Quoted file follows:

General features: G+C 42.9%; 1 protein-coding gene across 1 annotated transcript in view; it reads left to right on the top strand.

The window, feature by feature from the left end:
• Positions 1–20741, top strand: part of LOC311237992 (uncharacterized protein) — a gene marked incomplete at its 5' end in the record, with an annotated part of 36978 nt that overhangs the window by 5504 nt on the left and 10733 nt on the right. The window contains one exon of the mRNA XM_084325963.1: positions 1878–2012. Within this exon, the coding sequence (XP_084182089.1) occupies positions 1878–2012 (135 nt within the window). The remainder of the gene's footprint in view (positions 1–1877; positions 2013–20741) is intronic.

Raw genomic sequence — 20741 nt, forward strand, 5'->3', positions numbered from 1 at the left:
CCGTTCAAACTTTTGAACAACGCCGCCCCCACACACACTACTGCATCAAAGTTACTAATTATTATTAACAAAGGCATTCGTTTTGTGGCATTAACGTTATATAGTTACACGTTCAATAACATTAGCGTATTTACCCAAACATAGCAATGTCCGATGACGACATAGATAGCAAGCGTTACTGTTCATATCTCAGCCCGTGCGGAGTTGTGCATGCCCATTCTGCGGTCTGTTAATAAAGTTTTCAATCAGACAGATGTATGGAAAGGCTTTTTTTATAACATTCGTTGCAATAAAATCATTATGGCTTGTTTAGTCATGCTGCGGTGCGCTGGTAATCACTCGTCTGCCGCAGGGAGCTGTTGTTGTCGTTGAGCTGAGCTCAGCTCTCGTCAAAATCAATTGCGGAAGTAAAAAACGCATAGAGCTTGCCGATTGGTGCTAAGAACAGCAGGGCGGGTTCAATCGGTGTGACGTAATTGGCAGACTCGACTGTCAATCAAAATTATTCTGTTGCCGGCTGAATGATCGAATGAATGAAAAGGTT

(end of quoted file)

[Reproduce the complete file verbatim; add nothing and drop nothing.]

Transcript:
General features: G+C 42.9%; 1 protein-coding gene across 1 annotated transcript in view; it reads left to right on the top strand.

The window, feature by feature from the left end:
• Positions 1–20741, top strand: part of LOC311237992 (uncharacterized protein) — a gene marked incomplete at its 5' end in the record, with an annotated part of 36978 nt that overhangs the window by 5504 nt on the left and 10733 nt on the right. The window contains one exon of the mRNA XM_084325963.1: positions 1878–2012. Within this exon, the coding sequence (XP_084182089.1) occupies positions 1878–2012 (135 nt within the window). The remainder of the gene's footprint in view (positions 1–1877; positions 2013–20741) is intronic.

Raw genomic sequence — 20741 nt, forward strand, 5'->3', positions numbered from 1 at the left:
CCGTTCAAACTTTTGAACAACGCCGCCCCCACACACACTACTGCATCAAAGTTACTAATTATTATTAACAAAGGCATTCGTTTTGTGGCATTAACGTTATATAGTTACACGTTCAATAACATTAGCGTATTTACCCAAACATAGCAATGTCCGATGACGACATAGATAGCAAGCGTTACTGTTCATATCTCAGCCCGTGCGGAGTTGTGCATGCCCATTCTGCGGTCTGTTAATAAAGTTTTCAATCAGACAGATGTATGGAAAGGCTTTTTTTATAACATTCGTTGCAATAAAATCATTATGGCTTGTTTAGTCATGCTGCGGTGCGCTGGTAATCACTCGTCTGCCGCAGGGAGCTGTTGTTGTCGTTGAGCTGAGCTCAGCTCTCGTCAAAATCAATTGCGGAAGTAAAAAACGCATAGAGCTTGCCGATTGGTGCTAAGAACAGCAGGGCGGGTTCAATCGGTGTGACGTAATTGGCAGACTCGACTGTCAATCAAAATTATTCTGTTGCCGGCTGAATGATCGAATGAATGAAAAGGTT